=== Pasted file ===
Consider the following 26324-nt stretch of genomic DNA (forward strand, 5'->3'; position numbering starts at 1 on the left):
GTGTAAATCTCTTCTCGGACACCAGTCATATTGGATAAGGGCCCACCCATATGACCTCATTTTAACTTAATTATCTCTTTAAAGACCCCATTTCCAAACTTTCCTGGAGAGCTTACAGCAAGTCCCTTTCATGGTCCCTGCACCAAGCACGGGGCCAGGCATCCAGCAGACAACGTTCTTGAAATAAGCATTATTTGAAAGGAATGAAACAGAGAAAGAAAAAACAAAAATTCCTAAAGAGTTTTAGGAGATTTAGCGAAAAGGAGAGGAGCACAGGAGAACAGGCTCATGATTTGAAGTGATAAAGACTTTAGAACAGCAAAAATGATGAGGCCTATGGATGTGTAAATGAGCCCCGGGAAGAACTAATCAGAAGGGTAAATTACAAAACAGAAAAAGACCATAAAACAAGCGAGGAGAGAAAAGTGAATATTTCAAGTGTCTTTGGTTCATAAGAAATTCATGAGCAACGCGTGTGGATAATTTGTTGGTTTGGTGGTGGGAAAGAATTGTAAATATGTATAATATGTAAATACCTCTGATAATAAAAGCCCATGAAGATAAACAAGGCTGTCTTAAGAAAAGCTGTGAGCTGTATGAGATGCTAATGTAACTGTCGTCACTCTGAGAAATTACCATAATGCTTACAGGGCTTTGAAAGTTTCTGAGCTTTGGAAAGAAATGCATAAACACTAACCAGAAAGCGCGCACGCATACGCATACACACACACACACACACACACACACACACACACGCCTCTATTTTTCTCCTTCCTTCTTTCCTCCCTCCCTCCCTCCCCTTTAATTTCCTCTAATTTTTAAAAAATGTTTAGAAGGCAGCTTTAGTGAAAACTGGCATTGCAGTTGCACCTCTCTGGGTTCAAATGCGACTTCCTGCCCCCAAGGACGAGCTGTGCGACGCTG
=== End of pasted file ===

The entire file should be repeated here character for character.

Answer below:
Consider the following 26324-nt stretch of genomic DNA (forward strand, 5'->3'; position numbering starts at 1 on the left):
GTGTAAATCTCTTCTCGGACACCAGTCATATTGGATAAGGGCCCACCCATATGACCTCATTTTAACTTAATTATCTCTTTAAAGACCCCATTTCCAAACTTTCCTGGAGAGCTTACAGCAAGTCCCTTTCATGGTCCCTGCACCAAGCACGGGGCCAGGCATCCAGCAGACAACGTTCTTGAAATAAGCATTATTTGAAAGGAATGAAACAGAGAAAGAAAAAACAAAAATTCCTAAAGAGTTTTAGGAGATTTAGCGAAAAGGAGAGGAGCACAGGAGAACAGGCTCATGATTTGAAGTGATAAAGACTTTAGAACAGCAAAAATGATGAGGCCTATGGATGTGTAAATGAGCCCCGGGAAGAACTAATCAGAAGGGTAAATTACAAAACAGAAAAAGACCATAAAACAAGCGAGGAGAGAAAAGTGAATATTTCAAGTGTCTTTGGTTCATAAGAAATTCATGAGCAACGCGTGTGGATAATTTGTTGGTTTGGTGGTGGGAAAGAATTGTAAATATGTATAATATGTAAATACCTCTGATAATAAAAGCCCATGAAGATAAACAAGGCTGTCTTAAGAAAAGCTGTGAGCTGTATGAGATGCTAATGTAACTGTCGTCACTCTGAGAAATTACCATAATGCTTACAGGGCTTTGAAAGTTTCTGAGCTTTGGAAAGAAATGCATAAACACTAACCAGAAAGCGCGCACGCATACGCATACACACACACACACACACACACACACACACACACGCCTCTATTTTTCTCCTTCCTTCTTTCCTCCCTCCCTCCCTCCCCTTTAATTTCCTCTAATTTTTAAAAAATGTTTAGAAGGCAGCTTTAGTGAAAACTGGCATTGCAGTTGCACCTCTCTGGGTTCAAATGCGACTTCCTGCCCCCAAGGACGAGCTGTGCGACGCTG